Published: Identity denial and well-being among bi- and pansexual individuals
Thöni, C., Eisner, L., & Hässler, T. (2022, August 8). Not straight enough, nor queer enough: Identity denial, stigmatization, and negative affect among bisexual and pansexual people. https://doi.org/10.17605/OSF.IO/SXKBN
People who are attracted to multiple genders, such as bisexual or pansexual people, report poorer mental health than people who are attracted to only one gender. One contributing factor could be the denial of their sexual orientation (i.e., identity denial). Plurisexual people experience discrimination from both the LGBTIQ+ community and heterosexual people. Distinguishing who identity denial comes from and how it is processed is central to understanding identity denial processes and informing future interventions to increase the mental health of bisexual and pansexual individuals.
Cynthia Thöni supervised by Tabea Hässler (University of Zurich) and Léïla Eisner (University of Lausanne)
Finished: Gendernauts in the Cistem: How Do Non-binary People in Switzerland Navigate in a Binary Social World?
This study examines how non-binary individuals experience and navigate minority stress within the mainly binary social environment of Switzerland. Findings from focus groups with 16 non-binary individuals and 14 social identity maps reveal three circles of social groups, differing in their closeness and importance: circle 1 (family, relationship partners, and friends), circle 2 (coworkers, members of LGBTIQA+ communities, and other acquaintances), circle 3 (people in public, media, the Swiss state and law, health care system). Participants particularly do not feel affirmed or supported by the social groups within the third circle–such as the Swiss public, state, media, and (mental) health system. Support is perceived mostly from groups within the first circle–such as partners, friends, and close family members– but also the second circle–such as some coworkers, or supervisors as well as LGBTIQA+ communities. Importantly, discrimination from social groups that are more central is perceived as particularly hurtful. Here, non-binary people put continued efforts into educating people about their identity, which was perceived as exhausting and frustrating. We conclude by providing mostly participant-generated recommendations for improving the inclusion of non-binary people in society, politics, and health care.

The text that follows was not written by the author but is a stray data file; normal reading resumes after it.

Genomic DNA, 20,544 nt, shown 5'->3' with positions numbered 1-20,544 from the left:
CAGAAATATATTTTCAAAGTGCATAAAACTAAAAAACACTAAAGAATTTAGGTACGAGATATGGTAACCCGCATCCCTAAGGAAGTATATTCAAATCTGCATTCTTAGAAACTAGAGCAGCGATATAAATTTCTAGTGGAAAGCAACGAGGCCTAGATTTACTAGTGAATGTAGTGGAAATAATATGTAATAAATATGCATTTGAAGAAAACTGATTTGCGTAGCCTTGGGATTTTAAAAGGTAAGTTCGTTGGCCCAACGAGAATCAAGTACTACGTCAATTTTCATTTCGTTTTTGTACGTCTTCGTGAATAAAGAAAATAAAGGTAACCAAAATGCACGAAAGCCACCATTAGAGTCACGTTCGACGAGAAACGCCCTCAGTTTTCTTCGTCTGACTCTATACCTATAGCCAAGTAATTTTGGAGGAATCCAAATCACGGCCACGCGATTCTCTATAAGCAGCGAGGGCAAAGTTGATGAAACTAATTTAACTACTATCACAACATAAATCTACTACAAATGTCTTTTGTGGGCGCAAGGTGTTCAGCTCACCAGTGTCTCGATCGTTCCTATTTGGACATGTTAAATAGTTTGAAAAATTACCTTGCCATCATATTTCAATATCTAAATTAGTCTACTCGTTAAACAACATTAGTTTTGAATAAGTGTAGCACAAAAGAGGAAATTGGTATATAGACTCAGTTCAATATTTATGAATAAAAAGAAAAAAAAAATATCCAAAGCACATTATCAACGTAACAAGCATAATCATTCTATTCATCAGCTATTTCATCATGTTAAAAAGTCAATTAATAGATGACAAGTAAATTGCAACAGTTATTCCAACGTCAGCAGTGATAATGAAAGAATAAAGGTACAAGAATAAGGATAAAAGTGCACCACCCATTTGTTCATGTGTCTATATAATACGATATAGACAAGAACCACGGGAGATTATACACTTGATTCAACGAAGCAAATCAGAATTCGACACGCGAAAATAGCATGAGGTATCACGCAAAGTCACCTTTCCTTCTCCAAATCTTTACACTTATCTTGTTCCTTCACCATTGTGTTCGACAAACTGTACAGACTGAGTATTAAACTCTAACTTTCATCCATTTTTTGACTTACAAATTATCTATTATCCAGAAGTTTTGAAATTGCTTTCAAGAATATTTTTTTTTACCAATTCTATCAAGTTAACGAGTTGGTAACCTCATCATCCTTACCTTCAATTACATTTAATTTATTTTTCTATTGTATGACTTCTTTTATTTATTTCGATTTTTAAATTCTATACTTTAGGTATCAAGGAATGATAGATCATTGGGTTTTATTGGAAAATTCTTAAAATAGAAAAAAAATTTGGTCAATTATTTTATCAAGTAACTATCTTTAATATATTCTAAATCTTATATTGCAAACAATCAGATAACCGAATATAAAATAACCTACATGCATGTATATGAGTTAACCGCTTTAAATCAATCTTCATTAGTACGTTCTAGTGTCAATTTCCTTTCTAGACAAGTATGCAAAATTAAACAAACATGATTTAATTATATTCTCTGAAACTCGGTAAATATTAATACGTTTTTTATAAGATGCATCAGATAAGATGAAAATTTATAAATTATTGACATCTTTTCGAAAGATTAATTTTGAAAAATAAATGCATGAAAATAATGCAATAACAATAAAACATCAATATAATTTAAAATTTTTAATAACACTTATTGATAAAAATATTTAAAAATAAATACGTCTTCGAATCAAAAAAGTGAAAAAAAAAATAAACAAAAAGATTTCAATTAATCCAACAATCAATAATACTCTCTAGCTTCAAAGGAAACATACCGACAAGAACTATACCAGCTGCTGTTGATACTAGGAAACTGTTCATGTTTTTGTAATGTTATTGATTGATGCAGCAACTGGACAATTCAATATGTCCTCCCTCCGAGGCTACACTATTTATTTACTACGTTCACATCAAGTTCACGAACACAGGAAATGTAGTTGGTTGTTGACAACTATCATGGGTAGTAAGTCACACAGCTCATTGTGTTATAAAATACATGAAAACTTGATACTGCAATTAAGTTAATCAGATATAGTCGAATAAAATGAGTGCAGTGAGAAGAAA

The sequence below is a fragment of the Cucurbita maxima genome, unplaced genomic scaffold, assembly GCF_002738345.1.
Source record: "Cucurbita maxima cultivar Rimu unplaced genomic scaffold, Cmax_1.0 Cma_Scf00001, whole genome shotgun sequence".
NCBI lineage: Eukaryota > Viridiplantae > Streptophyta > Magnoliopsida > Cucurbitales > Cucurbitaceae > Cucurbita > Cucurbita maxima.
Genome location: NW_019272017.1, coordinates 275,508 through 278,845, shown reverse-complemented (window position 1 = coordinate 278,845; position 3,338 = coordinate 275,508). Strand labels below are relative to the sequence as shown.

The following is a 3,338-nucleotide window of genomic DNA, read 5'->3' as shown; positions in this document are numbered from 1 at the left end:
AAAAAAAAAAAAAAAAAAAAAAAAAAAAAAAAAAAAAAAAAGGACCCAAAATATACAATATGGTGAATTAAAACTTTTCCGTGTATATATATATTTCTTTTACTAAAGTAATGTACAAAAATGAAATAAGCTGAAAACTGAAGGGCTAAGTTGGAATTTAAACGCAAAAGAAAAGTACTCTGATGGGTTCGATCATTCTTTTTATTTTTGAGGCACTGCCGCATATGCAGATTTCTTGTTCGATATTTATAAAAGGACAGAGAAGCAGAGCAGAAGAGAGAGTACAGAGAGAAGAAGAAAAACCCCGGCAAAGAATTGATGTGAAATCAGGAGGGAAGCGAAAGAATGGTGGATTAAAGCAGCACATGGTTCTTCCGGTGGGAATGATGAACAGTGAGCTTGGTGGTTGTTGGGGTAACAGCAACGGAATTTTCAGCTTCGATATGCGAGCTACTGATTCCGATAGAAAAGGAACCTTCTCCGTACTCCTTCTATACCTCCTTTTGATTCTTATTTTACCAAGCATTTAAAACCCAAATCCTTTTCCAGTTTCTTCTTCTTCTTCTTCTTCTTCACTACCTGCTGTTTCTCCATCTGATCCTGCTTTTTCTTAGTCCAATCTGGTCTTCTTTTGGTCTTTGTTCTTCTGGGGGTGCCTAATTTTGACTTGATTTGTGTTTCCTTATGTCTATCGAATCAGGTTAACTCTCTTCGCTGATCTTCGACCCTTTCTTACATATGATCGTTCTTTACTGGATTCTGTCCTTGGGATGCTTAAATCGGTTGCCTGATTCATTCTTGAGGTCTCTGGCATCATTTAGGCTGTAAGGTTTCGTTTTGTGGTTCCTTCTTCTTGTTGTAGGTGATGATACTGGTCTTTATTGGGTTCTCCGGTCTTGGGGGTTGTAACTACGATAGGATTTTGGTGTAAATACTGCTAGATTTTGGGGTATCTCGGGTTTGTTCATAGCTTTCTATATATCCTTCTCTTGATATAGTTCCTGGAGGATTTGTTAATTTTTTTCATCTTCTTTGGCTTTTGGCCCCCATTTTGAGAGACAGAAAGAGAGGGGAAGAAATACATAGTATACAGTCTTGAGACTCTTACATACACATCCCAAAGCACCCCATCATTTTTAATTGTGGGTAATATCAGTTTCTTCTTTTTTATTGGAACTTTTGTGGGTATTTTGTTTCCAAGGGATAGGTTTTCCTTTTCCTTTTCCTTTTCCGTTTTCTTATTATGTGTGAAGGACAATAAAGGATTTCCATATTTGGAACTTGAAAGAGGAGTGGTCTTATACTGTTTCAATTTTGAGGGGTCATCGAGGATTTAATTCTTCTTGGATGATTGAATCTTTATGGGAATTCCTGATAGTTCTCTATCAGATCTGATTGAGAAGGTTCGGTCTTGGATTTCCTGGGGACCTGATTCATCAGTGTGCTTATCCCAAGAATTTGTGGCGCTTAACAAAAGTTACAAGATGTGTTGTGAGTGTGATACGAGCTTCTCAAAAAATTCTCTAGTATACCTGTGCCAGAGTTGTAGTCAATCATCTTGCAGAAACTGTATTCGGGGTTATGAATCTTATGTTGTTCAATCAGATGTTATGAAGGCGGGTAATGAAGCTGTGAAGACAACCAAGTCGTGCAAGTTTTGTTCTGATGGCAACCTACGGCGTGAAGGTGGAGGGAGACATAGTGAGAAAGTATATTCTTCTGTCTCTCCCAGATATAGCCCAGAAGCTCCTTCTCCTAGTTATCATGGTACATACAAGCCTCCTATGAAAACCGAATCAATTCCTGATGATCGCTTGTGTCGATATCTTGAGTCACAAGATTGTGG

Loren Schaad, Léïla Eisner, Annika Wilhelmy, Johannes Ullrich, and Tabea Hässler (University of Zurich)
Finished: How discrimination affects the well-being of sexual minority members
The aim was to better understand the mechanisms whereby discrimination affects the well-being of sexual minority members. Differences in experiences of discrimination and well-being across different subgroups were examined, and a comprehensive overall model was examined, which took the factors internalized LGBTIQ+ negativity, connectedness to the LGBTIQ+ scene, social support and pride into account.
Patrizia Eicher supervised by Tabea Hässler (University of Zurich) and Léïla Eisner (University of Lausanne)
Ongoing: Changes in well-being and perceived discrimination among LGBTIQ+ people
Using econometric methods such as the Difference-in-Differences approach, we try to assess how well-being and perceived discrimination among LGBTIQ+ people have changed between 2020 and 2021. People’s coming-out is not a one-time event but a continuous process. How does it affect LGBTIQ+ people’s well-being when they out themselves to more people over time? This is the focus of Alexandre’s master’s thesis. Abigaël, in turn, focuses on recent legal changes. In 2020, Swiss people voted in favor of extending the anti-discrimination law to also include sexual orientation. Abigaël examines how this vote affects the level of discrimination that LGBTIQ+ people experience.
Alexandre Dey and Abigaël Lecomte supervised by Martin Huber (University of Fribourg), Léïla Eisner (Universities of Zurich & Lausanne), and Tabea Hässler (University of Zurich)